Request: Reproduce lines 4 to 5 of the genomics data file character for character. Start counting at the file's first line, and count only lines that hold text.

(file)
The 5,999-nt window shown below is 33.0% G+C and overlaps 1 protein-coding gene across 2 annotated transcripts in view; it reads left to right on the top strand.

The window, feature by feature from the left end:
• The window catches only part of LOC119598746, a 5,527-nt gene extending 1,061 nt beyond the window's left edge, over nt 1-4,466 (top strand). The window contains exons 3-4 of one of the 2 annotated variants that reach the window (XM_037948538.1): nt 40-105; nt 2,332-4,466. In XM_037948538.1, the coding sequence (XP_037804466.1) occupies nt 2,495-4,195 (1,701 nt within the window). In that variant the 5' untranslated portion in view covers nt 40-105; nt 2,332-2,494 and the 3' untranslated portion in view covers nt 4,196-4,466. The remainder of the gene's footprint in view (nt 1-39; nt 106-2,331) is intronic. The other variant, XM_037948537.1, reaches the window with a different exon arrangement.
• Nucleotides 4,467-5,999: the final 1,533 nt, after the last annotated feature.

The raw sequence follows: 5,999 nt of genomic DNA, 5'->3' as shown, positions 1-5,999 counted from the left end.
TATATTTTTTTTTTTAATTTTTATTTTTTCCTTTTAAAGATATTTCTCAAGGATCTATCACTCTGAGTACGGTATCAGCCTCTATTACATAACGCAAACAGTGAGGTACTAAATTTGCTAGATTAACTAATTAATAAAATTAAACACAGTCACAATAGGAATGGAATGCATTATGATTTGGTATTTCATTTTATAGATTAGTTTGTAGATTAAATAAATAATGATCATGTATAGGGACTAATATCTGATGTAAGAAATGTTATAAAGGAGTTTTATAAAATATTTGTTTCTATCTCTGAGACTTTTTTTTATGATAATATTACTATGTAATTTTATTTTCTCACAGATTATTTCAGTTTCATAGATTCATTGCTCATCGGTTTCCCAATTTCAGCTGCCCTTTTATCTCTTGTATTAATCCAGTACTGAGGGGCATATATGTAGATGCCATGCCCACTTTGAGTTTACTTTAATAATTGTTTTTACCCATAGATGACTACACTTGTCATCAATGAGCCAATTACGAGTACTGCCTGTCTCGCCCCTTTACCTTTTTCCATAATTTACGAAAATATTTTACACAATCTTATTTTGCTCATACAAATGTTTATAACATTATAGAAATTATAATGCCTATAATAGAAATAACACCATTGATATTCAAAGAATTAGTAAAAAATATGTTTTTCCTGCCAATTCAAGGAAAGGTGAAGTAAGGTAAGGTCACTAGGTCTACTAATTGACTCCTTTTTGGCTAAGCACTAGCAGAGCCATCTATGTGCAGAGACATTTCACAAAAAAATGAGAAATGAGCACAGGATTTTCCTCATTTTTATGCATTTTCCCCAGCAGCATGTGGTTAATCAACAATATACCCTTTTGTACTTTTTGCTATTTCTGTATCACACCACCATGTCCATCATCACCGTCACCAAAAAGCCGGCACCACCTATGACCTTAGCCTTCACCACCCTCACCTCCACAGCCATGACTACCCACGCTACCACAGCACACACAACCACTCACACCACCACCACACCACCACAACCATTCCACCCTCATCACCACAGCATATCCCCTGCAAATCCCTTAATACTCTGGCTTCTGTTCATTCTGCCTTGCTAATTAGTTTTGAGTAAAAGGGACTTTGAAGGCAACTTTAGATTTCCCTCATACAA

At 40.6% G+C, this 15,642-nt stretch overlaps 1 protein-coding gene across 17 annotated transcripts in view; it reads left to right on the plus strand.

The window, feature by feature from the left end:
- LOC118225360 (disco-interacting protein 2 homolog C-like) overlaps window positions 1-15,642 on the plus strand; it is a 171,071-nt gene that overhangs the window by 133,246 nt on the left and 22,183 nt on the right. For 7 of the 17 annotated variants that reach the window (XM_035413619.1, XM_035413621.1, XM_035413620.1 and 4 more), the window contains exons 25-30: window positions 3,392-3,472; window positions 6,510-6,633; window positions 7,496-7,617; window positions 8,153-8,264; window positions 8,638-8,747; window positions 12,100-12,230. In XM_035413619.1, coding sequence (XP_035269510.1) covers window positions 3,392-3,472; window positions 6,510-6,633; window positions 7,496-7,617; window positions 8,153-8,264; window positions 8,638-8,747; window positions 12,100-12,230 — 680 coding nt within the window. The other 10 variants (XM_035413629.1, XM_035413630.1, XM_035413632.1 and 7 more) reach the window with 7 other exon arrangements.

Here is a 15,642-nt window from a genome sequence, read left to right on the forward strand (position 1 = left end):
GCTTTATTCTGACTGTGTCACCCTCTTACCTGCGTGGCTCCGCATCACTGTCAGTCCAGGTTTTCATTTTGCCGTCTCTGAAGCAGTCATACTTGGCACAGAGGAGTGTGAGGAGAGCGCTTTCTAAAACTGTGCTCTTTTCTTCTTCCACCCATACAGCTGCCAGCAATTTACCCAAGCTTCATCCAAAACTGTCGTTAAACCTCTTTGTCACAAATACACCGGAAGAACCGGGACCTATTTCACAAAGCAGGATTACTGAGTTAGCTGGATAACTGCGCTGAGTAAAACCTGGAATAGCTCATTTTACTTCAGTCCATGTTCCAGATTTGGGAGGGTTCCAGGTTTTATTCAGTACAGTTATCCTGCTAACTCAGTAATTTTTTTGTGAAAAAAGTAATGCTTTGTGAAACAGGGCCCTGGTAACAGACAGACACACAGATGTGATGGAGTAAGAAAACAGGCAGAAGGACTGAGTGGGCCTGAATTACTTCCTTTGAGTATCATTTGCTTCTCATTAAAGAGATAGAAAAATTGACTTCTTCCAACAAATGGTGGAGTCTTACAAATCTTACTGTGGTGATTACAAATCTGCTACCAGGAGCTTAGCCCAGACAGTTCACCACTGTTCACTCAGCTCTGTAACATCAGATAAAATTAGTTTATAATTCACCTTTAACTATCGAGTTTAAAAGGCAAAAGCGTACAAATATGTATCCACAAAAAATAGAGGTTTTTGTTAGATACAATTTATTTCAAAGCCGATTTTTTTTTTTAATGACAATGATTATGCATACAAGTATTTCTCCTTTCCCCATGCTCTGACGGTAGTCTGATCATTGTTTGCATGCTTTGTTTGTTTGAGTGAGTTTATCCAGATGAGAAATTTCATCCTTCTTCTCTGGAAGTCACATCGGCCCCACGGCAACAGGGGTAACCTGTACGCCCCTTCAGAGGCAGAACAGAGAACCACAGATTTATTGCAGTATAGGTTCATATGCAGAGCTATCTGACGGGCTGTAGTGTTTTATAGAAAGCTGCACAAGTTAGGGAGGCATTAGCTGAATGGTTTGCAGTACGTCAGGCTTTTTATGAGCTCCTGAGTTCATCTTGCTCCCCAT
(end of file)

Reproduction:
• Nucleotides 4,467-5,999: the final 1,533 nt, after the last annotated feature.

The raw sequence follows: 5,999 nt of genomic DNA, 5'->3' as shown, positions 1-5,999 counted from the left end.